Too many people, and it can become a bore trying to juggle everyone’s competing needs (and dietary requirements), and their daily schedules. And the overlap between well-presented, high quality food and the availability of tables for large bookings at relative short notice is, perhaps unsurprisingly, very small.

I have found that the best combination is to travel with one other colleague, ideally someone who shares your preferences in food and who provides good conversation, while respecting your need for privacy and some time alone. Unfortunately, such people are, as the saying goes, rarer than hen’s teeth.

The changes Budapest over the past decade, at least in the areas I visited, were remarkable, and the food and drink was nothing short of excellent. (If I could recommend just one restaurant out of the several I tried, it would be Textúra, although the rest ran it a close second).

And I even got a chance to see Madam Butterfly in the frankly gorgeous State Opera house, where I was treated to a performance of the highest standard.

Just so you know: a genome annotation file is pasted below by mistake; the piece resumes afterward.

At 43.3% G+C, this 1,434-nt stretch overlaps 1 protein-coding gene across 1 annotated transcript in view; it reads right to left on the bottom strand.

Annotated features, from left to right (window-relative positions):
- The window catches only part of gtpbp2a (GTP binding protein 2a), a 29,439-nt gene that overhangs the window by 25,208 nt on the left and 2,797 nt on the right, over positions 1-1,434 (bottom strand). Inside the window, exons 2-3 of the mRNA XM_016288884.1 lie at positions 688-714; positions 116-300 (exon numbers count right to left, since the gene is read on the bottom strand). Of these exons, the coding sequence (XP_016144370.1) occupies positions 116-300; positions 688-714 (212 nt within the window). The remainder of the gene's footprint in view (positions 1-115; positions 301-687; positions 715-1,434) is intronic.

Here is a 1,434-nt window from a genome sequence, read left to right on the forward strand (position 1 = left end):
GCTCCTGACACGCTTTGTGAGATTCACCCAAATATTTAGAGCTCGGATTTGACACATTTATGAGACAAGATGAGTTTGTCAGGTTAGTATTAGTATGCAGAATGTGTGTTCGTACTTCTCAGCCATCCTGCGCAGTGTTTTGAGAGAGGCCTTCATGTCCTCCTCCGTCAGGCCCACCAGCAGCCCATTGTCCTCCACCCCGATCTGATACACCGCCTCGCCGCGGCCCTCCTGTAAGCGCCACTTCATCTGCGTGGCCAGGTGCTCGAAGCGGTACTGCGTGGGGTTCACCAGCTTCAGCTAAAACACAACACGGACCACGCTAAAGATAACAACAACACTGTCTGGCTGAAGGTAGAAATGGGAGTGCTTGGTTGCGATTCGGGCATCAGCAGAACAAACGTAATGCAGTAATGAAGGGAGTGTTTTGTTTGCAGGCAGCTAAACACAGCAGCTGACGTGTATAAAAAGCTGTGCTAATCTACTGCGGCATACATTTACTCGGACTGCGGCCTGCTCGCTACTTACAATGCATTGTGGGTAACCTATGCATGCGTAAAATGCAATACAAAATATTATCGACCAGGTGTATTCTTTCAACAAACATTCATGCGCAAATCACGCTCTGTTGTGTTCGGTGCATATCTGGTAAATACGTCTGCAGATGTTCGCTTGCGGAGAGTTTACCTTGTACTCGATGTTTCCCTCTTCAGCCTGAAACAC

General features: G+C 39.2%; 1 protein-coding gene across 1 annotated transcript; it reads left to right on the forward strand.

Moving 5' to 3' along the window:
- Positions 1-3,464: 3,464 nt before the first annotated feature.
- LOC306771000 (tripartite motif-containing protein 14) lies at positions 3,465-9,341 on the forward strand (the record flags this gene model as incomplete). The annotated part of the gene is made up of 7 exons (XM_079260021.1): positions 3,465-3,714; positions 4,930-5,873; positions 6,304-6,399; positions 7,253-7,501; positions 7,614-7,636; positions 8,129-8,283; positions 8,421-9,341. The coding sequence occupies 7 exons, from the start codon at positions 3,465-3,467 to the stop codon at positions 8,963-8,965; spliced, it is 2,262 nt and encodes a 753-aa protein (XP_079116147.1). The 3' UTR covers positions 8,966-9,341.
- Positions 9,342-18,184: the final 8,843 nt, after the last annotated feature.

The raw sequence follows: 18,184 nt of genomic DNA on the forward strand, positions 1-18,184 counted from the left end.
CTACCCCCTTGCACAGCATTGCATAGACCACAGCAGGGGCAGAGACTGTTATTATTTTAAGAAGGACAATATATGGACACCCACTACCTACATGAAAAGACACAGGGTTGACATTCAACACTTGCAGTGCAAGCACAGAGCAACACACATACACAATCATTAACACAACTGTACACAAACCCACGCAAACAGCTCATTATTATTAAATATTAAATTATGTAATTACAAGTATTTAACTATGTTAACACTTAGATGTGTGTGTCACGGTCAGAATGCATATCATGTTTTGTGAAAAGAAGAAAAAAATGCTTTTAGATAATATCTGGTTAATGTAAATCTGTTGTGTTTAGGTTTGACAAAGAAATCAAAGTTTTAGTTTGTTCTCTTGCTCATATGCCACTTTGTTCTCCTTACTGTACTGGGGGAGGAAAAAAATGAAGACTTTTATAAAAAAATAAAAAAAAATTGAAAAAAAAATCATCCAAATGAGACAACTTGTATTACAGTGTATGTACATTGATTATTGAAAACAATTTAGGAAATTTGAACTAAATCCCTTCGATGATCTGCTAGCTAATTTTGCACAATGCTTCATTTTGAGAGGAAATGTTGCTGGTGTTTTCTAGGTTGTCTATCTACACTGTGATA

So, work aside, I thoroughly enjoyed my visit. I stayed in a nice hotel, and was made to feel very welcome by the open and cheerful people there.

But it was only when I stood on the platform at Nyugati pályaudvar station, waiting to get on the train to the airport, that I realised just much I needed, not wanted, to go home. This feeling had been building up in me imperceptibly for weeks, showing itself as a growing sense of impatience, and an increasing inability to connect with my surroundings.

The long and the short of it is I have packed too many suitcases over the past couple of months. I am looking forward to a few weeks of being able to leave all that aside and focus on my family, as well as enjoy a bit of the summer, if the weather holds.
Recently, I started reading The Pillow Book, by Sei Shōnagon. This is from the same era in Japanese history, the Heian period, as one of my favourite books, and one that changed me, and my writing, for ever: The Tale of Genji, which was written by another remarkable woman, Murasaki Shikibu.

However, the contrast between the two women, and the two books, could not be greater.

While the Tale of Genji is a long, meandering novel that offers a compelling and highly detailed, yet fictionalised, depiction of the lifestyles of high courtiers during the 11th century, The Pillow Book is, on the surface, a more whimsical and slighter affair, which acts as a memoir on one level, while on another serves as a guided tour around the real lives of women at the same court, albeit at a slightly earlier time.